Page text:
There’s so much elegance in his prose, and depth in his thoughts, that I felt like poetry was dripping from every page of this book. Even though I was reading, in my mind I could hear him speak. Consider the following reply to a simple question about his daily routine:

I wake up at five when it’s still dark.

I want the sun to look for me instead of my looking for the sun.

Just as the first serve in tennis can be advantageous,

so the first serve must be mine.

The second one goes to the sun.

Some other phrases that particularly struck me were: ‘shadow of words’, ‘dictionary of subconscious’, ‘words should amaze or amuse’, ‘sust-ul wajood‘ (loosely translated as ‘lazy bones’).

Personally, I would have preferred to read more about Gulzar’s work and philosophy, rather than about the people in his life. Nonetheless, these discussions provide delightful insights about his associations and collaborations with legends like Bomal Roy, Hemant Kumar, Hrishikesh Mukharjee, Shailendra, and many more. I was a bit disappointed that Nasreen Munni Kabir, the author, didn’t ask specific questions about his songs and poems. While discussing his first song Mora gora ang lai le, the only question Nasreen asks him is about the choice of the phrase ‘lai le’  instead of ‘le le’, which was perhaps the last thing I would have asked him about that lovely song. But few gripes aside, I enjoyed reading this book. It was a breezy read, and it surely throws light into some unexplored areas of Gulzar’s life and work. Thanks to my dear friend Jatin who kindly lent me this book.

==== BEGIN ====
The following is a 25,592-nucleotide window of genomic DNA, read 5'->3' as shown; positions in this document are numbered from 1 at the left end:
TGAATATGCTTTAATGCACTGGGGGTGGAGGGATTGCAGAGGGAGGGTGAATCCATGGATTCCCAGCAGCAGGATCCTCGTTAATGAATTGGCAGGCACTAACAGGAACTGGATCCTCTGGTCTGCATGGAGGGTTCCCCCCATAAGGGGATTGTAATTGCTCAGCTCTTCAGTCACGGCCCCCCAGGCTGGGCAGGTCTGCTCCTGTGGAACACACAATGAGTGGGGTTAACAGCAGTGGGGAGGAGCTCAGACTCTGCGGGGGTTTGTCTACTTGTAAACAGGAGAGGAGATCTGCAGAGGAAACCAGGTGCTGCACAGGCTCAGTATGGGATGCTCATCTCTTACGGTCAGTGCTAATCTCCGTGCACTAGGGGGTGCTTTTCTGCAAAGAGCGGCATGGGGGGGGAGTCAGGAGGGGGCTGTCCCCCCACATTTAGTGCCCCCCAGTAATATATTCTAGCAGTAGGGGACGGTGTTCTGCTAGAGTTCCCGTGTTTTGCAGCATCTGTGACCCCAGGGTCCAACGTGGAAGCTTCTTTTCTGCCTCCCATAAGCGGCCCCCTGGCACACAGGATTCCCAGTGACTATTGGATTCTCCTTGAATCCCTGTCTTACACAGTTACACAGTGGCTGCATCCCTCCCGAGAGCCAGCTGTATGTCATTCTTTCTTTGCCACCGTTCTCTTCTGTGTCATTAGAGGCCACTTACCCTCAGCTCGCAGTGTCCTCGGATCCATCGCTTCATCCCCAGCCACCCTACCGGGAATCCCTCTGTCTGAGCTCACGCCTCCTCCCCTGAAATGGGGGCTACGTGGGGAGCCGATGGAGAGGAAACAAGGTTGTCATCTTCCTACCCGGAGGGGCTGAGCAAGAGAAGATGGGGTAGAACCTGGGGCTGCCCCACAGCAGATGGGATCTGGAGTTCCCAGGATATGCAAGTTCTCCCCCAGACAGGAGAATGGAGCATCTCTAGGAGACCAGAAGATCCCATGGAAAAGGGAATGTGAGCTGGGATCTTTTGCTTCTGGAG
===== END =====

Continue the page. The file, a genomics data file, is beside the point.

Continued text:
दश्त-ए-तन्हाई में,

ऐ जान-ए-जहां,

लरज़ाँ हैं

तेरी आवाज़ के साये,

तेरे होठों के सराब

In the desert of my solitude, oh love of my life, quiver the shadows of your voice, the mirage of your lips.

I think the Coke Studio did a decent job of recreating the classic and introducing the listeners (like me) to this beautiful, poignant nazm written by Faiz Ahmed Faiz, and effortless rendition by Iqbal Bano. Here’s the original (and follow this link for the English translation):

[Hat Tip: 3 Quarks Daily]

Dil Dhoondhta Hai…

Previously on this blog I wrote a small post on the most succinct word (link). Here’s another word that has such a delicate and beautiful meaning, and has no immediate translation in English:

Saudade: [n] A vague and constant desire for something that does not and probably cannot exist.

The closest English word is perhaps ‘yearning’, but saudade carries with it a heavier, gloomy connotation. A melancholic, brooding emptiness… a feeling of despair that’s associated with the fact that the object of yearning (whether a place, person, or a situation) is unattainable.

I don’t think there’s any Hindi synonym for saudade, but this Portuguese word reminded me of one of my favorite songs ‘Dil dhoondhta hai’ written by Gulzar, which comes pretty darn close to the sentiments packed in this sublime word.